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‘The Last Dance’: Did a poor golf outing inspire historic Michael Jordan performance?

Chicago Bulls' Michael Jordan takes part in the NBA All-Star Slam Dunk contest in Seattle on Feb. 7, 1987
Michael Jordan takes part in the NBA All-Star Slam Dunk contest Feb. 7, 1987.
(Kirthmon Dozier / Associated Press)

The first two episodes of the ESPN documentary series “The Last Dance” are filled with nuggets about Michael Jordan that we never knew or at least hadn’t thought about in a long time.

But one of the main takeaways from the shows is something we’ve always known about His Airness and will never forget.

He hates losing.

And he was doing a lot of it around this time 34 years ago. But that seems to have led to one of the greatest playoff performances in NBA history.

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Jordan had a frustrating second season with the Chicago Bulls. He broke his foot during a game in late October and didn’t play again until mid-March. As documented in “The Last Dance,” he was allowed to play only 14 minutes a game upon his return but still helped the Bulls make a late playoff push that resulted in a first-round matchup with the mighty Boston Celtics.

From the start, Michael Jordan understood the value of his brand. His ESPN docuseries is his reminder to a new generation that he’s still the GOAT.

No longer bound to any playing-time limits, Jordan scored 49 points in Game 1. But the Bulls still got routed, 123-104.

To make matters worse for the victory-obsessed Jordan, his golf outing with Celtics guard Danny Ainge the day before Game 2 didn’t go so well either.

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“I took a few bucks off of Michael that day,” Ainge said in the second episode of the docuseries, “and we’re talking trash to each other.”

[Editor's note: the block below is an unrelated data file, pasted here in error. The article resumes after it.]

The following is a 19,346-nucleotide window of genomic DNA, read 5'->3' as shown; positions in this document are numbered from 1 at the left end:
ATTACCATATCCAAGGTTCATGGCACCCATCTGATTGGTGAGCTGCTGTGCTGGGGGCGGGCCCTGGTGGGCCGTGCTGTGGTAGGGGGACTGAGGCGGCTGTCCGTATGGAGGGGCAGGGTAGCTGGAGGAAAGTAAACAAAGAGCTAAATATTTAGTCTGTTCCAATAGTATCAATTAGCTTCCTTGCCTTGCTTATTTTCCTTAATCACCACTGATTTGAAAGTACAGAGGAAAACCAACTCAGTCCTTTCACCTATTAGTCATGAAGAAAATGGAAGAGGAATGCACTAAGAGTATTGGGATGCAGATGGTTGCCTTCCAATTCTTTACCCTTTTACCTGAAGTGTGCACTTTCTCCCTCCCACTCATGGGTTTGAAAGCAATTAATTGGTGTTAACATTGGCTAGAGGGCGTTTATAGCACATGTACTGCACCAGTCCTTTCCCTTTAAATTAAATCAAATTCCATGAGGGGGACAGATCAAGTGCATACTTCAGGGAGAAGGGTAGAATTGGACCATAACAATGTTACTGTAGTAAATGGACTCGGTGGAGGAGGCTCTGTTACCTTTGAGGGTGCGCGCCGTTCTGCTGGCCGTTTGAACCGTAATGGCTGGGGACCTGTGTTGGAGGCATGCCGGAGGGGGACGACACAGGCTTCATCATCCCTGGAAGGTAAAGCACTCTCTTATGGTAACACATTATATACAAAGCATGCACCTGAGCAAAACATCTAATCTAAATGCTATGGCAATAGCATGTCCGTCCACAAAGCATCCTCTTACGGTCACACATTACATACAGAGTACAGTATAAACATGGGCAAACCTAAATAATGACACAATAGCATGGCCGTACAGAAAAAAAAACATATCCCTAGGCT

“That,” Ainge added, “might have been a mistake.”

Author Mark Vancil, who also golfed with the players that day, recalled the last thing Jordan said to Ainge that day.

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“We get done, we get in the car, we drop Danny off first,” Vancil recalled. “And Michael says, ‘Hey, tell your boy D.J. [Celtics guard Dennis Johnson] I got something for him tomorrow.’”

Jordan certainly did have something for every member of the Celtics on April 20, 1986.

“We all took our cracks at him that day, it wasn’t just one guy,” Ainge said. “D.J. was our best defensive player and he picked up four fouls early in the third quarter. ... I remember laughing in the middle of the game because [Bill] Walton was cursing me out because he had to guard Jordan on a few occasions.”

The Celtics ended up winning that game in double-overtime, 135-131, but Jordan’s 63 points still stands as an NBA playoff record. The closest anyone has come to that total since then is Charles Barkley’s 56 points during the 1994 postseason (Jordan also had 56, during a 1992 playoff game).

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Here is a look at some reactions to the debut of Episodes 1 and 2 of “The Last Dance” docuseries on Michael Jordan and the 1997-98 Chicago Bulls season.

“That wasn’t Michael Jordan out there,” Celtics legend Larry Bird said. “That was God disguised as Michael Jordan.”

While being interviewed on “The Last Dance,” Jordan was reminded that he had played golf with Ainge the day before that historic game. His response?

“Mmm-hmm,” Jordan said with a nod.

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The guy really hates to lose.


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